Groves said that, even more than the Great Recession, the situation in which businesses currently find themselves mirrors the aftermath of a natural disaster, when physical circumstances both drain consumers’ pocketbooks and make it physically difficult for them to patronize nearby stores. “The strange thing we’re dealing with this time is that the disaster period is undefined,” he said.

The CARES Act’s Paycheck Protection Program, administered by the Small Business Administration with the help of the Treasury Department, not only lacks the funds necessary to help all struggling small businesses cope with an unprecedented disaster but also suffers from a couple of key design flaws that have hindered its implementation.

For one, the federal government outsourced the job of processing initial PPP requests to private financial institutions. The problem with this is that, facing hundreds of thousands of applications, even major institutions with tremendous staffing resources including Bank of America, Chase, TD Bank, and Capital One have limited applications to businesses with existing relationships with them. More dramatically still, Wells Fargo stopped accepting applications just a week after the CARES Act passed because it had received so many requests. The upshot is that businesses are limited in the banks to which they can apply for help, and larger businesses eligible for the funding (businesses which may have as many as 499 employees) as well as venture capital-backed startups may have an advantage when it comes to submitting applications and pushing financial partners to fulfill them.

Secondly, as Vox’s Matt Yglesias has pointed out, the Paycheck Protection Program, as the name suggests, requires that 75% of the total amount of the loans businesses would like to be forgiven be used for payroll. But for truly small businesses with only a handful of employees to pay and potentially high rent or previous debts, this requirement, while seemingly beneficial for workers, may just prevent the money from doing what it is supposed to do — keep small businesses open through the pandemic — and cause more businesses to close, costing workers and managers their jobs.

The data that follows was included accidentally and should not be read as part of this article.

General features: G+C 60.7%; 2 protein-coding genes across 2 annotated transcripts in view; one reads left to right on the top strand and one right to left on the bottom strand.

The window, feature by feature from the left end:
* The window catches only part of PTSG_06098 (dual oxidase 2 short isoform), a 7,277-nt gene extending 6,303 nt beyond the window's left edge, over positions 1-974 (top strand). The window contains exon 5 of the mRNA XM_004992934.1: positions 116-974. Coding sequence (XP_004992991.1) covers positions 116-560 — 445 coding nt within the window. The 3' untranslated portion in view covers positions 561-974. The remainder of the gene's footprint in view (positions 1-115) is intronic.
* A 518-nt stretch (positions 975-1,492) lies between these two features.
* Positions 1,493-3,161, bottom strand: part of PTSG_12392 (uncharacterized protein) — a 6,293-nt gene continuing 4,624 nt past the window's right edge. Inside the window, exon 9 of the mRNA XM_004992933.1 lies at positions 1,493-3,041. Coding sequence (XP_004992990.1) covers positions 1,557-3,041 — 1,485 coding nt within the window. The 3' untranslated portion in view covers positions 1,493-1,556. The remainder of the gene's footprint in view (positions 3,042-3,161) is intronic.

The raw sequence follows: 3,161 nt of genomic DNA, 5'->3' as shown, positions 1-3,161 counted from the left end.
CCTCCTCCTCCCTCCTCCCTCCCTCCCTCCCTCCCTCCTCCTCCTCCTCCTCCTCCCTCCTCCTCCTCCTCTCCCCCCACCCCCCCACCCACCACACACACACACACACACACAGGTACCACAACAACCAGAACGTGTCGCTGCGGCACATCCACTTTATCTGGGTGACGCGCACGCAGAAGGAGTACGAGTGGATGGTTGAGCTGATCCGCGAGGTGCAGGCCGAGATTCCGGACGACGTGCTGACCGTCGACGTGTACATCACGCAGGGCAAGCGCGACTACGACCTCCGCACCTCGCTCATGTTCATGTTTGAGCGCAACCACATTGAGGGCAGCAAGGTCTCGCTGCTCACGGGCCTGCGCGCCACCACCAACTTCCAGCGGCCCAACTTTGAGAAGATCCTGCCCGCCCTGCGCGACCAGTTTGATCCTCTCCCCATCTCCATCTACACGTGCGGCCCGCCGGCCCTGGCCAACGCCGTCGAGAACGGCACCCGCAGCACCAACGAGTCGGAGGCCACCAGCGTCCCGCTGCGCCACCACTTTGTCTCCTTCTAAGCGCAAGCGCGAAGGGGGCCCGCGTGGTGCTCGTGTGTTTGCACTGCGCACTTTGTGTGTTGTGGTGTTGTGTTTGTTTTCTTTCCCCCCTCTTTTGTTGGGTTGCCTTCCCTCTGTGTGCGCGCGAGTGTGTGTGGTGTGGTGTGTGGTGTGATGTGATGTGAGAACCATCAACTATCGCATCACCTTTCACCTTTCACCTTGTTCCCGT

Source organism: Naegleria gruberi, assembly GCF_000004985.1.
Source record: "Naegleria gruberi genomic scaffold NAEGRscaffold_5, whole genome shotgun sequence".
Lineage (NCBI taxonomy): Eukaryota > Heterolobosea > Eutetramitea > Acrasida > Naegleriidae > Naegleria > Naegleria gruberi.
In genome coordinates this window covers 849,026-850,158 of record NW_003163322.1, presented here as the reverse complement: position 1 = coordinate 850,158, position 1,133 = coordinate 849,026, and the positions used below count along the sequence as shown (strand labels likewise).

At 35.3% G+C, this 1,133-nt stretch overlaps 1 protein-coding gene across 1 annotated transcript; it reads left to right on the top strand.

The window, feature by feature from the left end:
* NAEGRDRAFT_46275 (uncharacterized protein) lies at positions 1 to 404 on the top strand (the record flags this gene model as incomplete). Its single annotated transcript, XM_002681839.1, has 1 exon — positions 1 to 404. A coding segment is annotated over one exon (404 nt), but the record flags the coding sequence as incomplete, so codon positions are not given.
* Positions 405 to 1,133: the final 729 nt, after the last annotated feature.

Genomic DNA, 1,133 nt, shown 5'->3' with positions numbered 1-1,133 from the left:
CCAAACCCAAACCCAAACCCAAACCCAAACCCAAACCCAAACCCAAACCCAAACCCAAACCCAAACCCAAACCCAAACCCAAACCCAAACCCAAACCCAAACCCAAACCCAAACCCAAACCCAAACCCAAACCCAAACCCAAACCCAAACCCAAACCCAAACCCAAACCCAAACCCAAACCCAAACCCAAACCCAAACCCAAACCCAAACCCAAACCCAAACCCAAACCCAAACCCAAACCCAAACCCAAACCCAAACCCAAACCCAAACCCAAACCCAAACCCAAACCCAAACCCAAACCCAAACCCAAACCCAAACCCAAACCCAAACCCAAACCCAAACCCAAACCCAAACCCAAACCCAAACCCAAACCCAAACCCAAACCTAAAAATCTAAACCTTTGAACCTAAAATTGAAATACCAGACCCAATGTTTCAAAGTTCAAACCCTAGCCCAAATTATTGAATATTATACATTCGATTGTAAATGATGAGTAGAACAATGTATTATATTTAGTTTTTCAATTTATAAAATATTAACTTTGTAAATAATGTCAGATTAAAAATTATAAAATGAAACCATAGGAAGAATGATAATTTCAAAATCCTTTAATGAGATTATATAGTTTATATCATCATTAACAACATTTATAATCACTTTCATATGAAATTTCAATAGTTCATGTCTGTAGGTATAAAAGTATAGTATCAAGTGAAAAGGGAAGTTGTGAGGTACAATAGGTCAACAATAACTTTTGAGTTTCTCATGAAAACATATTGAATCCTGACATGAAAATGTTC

Still, the main problem with the PPP is simple: It does not provide nearly enough money for America’s 30 million small businesses. To help fill the gaps, a number of tech companies have donated money, supplied marketing tools, and set up channels for small businesses to connect with customers and each other. Among the most prominent donations, Yelp launched a $25 million relief fund, Facebook announced a $100 million small business grant program, and Google offered $340 million in free ads.

Partnering with a slew of tech companies that also cater to SMBs, Alignable launched an initiative called #paytoday that aims to replenish small businesses’ bank accounts through means other than donations. The group urged clients of small businesses, especially big corporations and government agencies, to fulfill outstanding financial obligations to them.

Marketing for Survival

While checks from the government and Big Tech benefactors may help, they will not make the difference between outlasting or succumbing to the pandemic in most cases, Groves said. “The recovery period is driven by grassroots initiatives that are community-centric,” he said. “Those are people who are going to help you get through the initial stage of recovery.”